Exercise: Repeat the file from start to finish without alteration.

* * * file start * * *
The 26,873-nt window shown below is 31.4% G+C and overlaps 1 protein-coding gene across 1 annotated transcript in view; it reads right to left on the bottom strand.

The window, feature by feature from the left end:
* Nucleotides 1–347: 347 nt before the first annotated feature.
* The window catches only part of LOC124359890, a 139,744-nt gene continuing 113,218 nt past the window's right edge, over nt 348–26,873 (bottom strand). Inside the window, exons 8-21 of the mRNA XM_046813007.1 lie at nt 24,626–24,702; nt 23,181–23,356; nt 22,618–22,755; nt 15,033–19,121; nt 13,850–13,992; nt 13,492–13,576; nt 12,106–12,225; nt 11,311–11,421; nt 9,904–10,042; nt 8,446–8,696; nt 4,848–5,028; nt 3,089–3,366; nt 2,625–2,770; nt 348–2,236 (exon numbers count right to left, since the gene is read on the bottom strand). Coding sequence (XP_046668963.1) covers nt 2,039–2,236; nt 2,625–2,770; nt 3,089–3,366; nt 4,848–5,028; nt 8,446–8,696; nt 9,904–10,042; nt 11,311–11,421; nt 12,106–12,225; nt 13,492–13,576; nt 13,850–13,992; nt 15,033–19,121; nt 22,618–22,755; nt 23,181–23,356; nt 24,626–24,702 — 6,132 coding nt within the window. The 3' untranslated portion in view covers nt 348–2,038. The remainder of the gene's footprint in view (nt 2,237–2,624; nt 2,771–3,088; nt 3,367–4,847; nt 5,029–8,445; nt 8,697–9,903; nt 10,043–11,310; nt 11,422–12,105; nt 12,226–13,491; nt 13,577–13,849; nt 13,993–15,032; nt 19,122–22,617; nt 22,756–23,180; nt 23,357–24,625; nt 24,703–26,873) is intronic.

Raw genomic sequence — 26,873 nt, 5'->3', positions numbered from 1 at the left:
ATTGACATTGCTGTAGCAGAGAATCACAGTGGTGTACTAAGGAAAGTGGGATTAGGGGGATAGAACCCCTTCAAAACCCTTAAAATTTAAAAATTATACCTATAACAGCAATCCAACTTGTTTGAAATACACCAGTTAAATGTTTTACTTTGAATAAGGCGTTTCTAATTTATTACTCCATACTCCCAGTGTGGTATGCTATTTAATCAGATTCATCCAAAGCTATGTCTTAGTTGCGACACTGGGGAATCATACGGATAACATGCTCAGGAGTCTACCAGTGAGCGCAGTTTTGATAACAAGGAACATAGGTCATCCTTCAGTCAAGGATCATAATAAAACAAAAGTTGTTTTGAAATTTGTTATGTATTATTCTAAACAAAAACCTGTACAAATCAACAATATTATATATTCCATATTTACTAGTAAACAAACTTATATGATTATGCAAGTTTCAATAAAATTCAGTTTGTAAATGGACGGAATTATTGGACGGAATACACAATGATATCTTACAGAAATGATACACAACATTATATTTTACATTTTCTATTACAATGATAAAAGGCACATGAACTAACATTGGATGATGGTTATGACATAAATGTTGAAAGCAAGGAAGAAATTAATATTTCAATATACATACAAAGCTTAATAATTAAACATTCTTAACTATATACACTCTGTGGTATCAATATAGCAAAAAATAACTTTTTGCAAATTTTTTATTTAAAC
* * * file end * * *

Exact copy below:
The 26,873-nt window shown below is 31.4% G+C and overlaps 1 protein-coding gene across 1 annotated transcript in view; it reads right to left on the bottom strand.

The window, feature by feature from the left end:
* Nucleotides 1–347: 347 nt before the first annotated feature.
* The window catches only part of LOC124359890, a 139,744-nt gene continuing 113,218 nt past the window's right edge, over nt 348–26,873 (bottom strand). Inside the window, exons 8-21 of the mRNA XM_046813007.1 lie at nt 24,626–24,702; nt 23,181–23,356; nt 22,618–22,755; nt 15,033–19,121; nt 13,850–13,992; nt 13,492–13,576; nt 12,106–12,225; nt 11,311–11,421; nt 9,904–10,042; nt 8,446–8,696; nt 4,848–5,028; nt 3,089–3,366; nt 2,625–2,770; nt 348–2,236 (exon numbers count right to left, since the gene is read on the bottom strand). Coding sequence (XP_046668963.1) covers nt 2,039–2,236; nt 2,625–2,770; nt 3,089–3,366; nt 4,848–5,028; nt 8,446–8,696; nt 9,904–10,042; nt 11,311–11,421; nt 12,106–12,225; nt 13,492–13,576; nt 13,850–13,992; nt 15,033–19,121; nt 22,618–22,755; nt 23,181–23,356; nt 24,626–24,702 — 6,132 coding nt within the window. The 3' untranslated portion in view covers nt 348–2,038. The remainder of the gene's footprint in view (nt 2,237–2,624; nt 2,771–3,088; nt 3,367–4,847; nt 5,029–8,445; nt 8,697–9,903; nt 10,043–11,310; nt 11,422–12,105; nt 12,226–13,491; nt 13,577–13,849; nt 13,993–15,032; nt 19,122–22,617; nt 22,756–23,180; nt 23,357–24,625; nt 24,703–26,873) is intronic.

Raw genomic sequence — 26,873 nt, 5'->3', positions numbered from 1 at the left:
ATTGACATTGCTGTAGCAGAGAATCACAGTGGTGTACTAAGGAAAGTGGGATTAGGGGGATAGAACCCCTTCAAAACCCTTAAAATTTAAAAATTATACCTATAACAGCAATCCAACTTGTTTGAAATACACCAGTTAAATGTTTTACTTTGAATAAGGCGTTTCTAATTTATTACTCCATACTCCCAGTGTGGTATGCTATTTAATCAGATTCATCCAAAGCTATGTCTTAGTTGCGACACTGGGGAATCATACGGATAACATGCTCAGGAGTCTACCAGTGAGCGCAGTTTTGATAACAAGGAACATAGGTCATCCTTCAGTCAAGGATCATAATAAAACAAAAGTTGTTTTGAAATTTGTTATGTATTATTCTAAACAAAAACCTGTACAAATCAACAATATTATATATTCCATATTTACTAGTAAACAAACTTATATGATTATGCAAGTTTCAATAAAATTCAGTTTGTAAATGGACGGAATTATTGGACGGAATACACAATGATATCTTACAGAAATGATACACAACATTATATTTTACATTTTCTATTACAATGATAAAAGGCACATGAACTAACATTGGATGATGGTTATGACATAAATGTTGAAAGCAAGGAAGAAATTAATATTTCAATATACATACAAAGCTTAATAATTAAACATTCTTAACTATATACACTCTGTGGTATCAATATAGCAAAAAATAACTTTTTGCAAATTTTTTATTTAAAC